Thursday, January 8, 2009
Homage to the Lost Generation: Kent Johnson and Sylvia Beach
Kent Johnson writes in to say: "Something amazing has just happened to me, and I have to tell about it. And since Don S. is one of the true bibliophiles of the poetry world, this seems like the appropriate place. Maybe this won't seem such an amazing thing as it does to me, but it is pretty special, all will have to admit, and I'm still trembling a little bit over it...
Well, OK, about one two hours ago I was on the third floor of our town's antique mall here, poking around in shelves and shelves of old books, a large collection of things left by a deceased dealer, and so everything is going at "3 for $5." Some great stuff, including a smattering of 19th century things with lithographs inside, fold-out maps, stuff like that, a first edition of Understanding Poetry in fine condition, etc. I was looking around to find stuff for my son Brooks, who is a really good, budding collagist. And I found some great things...
Anyway, as I am leaving, happy with my take, my eyes fall on a book lying face-up on a shelf, the white paper covers detached, but there. It is Les Gazettes D'Adrienne Monnier, 1925-1945, published by Rene Julliard, Paris. So I open the book and there is a folded letter inside. The sheet is approx. 4 X 6 in., is my guess. Both sides are filled with handwriting, a clearly legible script, paper in perfect condition.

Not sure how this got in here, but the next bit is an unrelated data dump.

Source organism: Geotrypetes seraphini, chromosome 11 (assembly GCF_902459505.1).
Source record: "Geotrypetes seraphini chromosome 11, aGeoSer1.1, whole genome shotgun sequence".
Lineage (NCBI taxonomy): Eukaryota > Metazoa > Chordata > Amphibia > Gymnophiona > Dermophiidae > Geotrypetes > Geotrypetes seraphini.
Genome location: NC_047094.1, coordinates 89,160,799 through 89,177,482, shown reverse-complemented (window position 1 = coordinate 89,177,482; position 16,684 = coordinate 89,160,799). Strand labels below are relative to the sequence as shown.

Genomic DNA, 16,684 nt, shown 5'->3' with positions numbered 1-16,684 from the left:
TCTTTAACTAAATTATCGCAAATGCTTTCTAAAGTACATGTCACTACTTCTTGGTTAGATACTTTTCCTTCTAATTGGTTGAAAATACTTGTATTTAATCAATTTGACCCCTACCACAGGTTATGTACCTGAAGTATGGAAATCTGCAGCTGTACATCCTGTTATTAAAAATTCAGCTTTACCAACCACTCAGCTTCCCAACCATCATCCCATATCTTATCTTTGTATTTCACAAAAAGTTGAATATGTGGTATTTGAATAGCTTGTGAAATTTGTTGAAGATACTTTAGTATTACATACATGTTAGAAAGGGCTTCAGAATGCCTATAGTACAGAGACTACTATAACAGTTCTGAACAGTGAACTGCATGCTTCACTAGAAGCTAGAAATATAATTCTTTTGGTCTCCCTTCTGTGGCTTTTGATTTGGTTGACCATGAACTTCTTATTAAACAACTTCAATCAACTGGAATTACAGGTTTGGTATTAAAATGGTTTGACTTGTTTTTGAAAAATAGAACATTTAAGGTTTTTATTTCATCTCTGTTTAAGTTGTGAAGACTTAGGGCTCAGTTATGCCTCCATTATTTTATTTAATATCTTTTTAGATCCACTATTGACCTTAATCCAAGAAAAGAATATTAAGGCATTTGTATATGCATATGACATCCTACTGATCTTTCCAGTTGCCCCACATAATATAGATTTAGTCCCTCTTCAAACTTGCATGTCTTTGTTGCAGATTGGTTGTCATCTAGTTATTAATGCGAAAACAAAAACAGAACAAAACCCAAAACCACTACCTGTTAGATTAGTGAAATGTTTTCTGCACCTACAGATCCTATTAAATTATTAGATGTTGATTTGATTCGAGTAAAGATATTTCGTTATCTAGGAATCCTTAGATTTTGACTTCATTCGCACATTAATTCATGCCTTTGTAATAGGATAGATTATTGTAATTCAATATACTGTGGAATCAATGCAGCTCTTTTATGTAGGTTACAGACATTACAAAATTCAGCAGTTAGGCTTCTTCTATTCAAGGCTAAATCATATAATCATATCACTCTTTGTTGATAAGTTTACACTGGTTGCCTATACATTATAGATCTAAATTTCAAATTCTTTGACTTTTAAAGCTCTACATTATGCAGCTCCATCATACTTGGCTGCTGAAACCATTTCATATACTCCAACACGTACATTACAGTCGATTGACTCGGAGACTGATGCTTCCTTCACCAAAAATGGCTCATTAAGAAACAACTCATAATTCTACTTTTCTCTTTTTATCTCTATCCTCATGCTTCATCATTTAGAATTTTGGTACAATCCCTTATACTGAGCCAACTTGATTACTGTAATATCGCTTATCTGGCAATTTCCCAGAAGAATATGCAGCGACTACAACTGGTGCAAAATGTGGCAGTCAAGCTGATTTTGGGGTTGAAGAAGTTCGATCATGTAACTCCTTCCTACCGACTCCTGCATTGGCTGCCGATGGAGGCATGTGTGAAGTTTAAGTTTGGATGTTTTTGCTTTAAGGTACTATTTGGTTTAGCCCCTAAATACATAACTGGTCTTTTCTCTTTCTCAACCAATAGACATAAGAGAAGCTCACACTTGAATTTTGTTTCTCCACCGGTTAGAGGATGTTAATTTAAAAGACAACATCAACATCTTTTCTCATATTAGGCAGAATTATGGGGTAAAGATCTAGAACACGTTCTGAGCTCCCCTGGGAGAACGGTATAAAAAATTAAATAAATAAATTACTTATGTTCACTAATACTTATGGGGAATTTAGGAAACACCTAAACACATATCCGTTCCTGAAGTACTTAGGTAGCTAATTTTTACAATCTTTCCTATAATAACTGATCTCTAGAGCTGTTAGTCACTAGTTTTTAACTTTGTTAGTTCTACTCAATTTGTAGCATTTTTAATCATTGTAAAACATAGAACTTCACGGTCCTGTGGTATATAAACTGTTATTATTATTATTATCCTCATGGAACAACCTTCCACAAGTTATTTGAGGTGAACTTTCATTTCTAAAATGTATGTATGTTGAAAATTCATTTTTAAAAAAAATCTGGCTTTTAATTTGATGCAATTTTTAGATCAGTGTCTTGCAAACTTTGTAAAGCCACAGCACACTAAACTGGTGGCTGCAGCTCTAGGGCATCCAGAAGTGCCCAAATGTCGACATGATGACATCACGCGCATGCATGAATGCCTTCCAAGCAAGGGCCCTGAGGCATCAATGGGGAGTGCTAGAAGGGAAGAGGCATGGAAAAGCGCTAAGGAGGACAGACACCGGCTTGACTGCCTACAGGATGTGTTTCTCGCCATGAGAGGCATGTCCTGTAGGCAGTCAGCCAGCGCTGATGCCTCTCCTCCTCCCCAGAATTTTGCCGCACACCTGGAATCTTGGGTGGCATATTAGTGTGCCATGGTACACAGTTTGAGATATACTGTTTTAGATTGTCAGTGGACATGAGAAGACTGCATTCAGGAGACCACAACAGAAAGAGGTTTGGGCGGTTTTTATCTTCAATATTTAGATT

It is a letter to a Mrs. Hannah, at Reid Hall, 4 rue de Chevreuse, Paris. VI. In it, the writer responds to the addressee's query about Proust, and mentions that she, along with Mademoiselle Monnier is ["... alas!, almost totally ignorant of Proust," but that she will gladly put her in touch with Maurice Bardou [sp?], at Gallimard, who will certainly be able to assist her with her research. The letter goes on in a very lovely way about when a visit from Mrs Hannah to the writer's apartment might be made, and so on. The letter is signed "Yours Sincerely, Sylvia Beach. Her name and address are printed in blue official stationary type at the top: SYLVIA BEACH, 12, Rue De L'Odeon, Paris, VI. The date is January 4th, 1954.
I found this in Freeport, Illinois, a town that is about as far away from the Lost Generation as one may imagine. I feel as thrilled as I did the day I stepped over a log in some timber in Lena, Illinois, and saw before me about thirty lbs. pounds of huge yellow morels, just sitting there, in all directions.
Isn't this amazing?"
In celebration of this delightful discovery, let me present... Les 4 Barbus!
I have two comments for now: First, 12 rue de l'Odeon is where Sylvia Beach hid her books during WWII (she was forced to close Shakespeare & Co. in 1941; Hemingway "liberated" it in '44!); and second, I find that bit about the huge yellow morels to be even more exciting than the find of a letter from S.B. Interested parties may like to investigate the book-bacon meme. Will wonders never cease? No, never!